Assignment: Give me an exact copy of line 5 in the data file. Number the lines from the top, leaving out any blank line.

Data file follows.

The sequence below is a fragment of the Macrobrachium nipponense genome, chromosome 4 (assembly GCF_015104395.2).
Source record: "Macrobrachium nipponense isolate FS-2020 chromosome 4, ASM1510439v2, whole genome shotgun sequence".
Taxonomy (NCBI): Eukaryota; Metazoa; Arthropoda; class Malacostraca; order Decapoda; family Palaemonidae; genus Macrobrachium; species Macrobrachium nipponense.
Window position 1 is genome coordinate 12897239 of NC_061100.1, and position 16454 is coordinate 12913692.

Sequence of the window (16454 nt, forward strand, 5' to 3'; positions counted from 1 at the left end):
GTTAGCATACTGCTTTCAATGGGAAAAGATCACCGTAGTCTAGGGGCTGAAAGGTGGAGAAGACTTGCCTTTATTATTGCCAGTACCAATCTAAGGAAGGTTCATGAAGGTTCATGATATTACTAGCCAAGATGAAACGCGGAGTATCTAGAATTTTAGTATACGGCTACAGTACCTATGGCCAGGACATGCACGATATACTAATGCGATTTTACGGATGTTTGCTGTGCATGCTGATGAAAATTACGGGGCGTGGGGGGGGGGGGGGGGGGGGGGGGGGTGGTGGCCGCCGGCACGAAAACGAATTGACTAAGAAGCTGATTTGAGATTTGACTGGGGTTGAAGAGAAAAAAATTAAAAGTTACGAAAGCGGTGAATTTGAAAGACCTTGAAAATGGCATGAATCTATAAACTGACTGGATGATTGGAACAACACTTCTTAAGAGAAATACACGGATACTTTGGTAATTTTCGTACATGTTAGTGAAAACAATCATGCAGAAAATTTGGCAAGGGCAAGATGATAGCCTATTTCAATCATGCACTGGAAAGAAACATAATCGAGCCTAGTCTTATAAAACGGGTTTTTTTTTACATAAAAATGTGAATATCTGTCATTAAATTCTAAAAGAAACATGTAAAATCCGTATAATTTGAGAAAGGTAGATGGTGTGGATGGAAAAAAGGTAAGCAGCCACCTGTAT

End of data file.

Sequence of the window (16454 nt, forward strand, 5' to 3'; positions counted from 1 at the left end):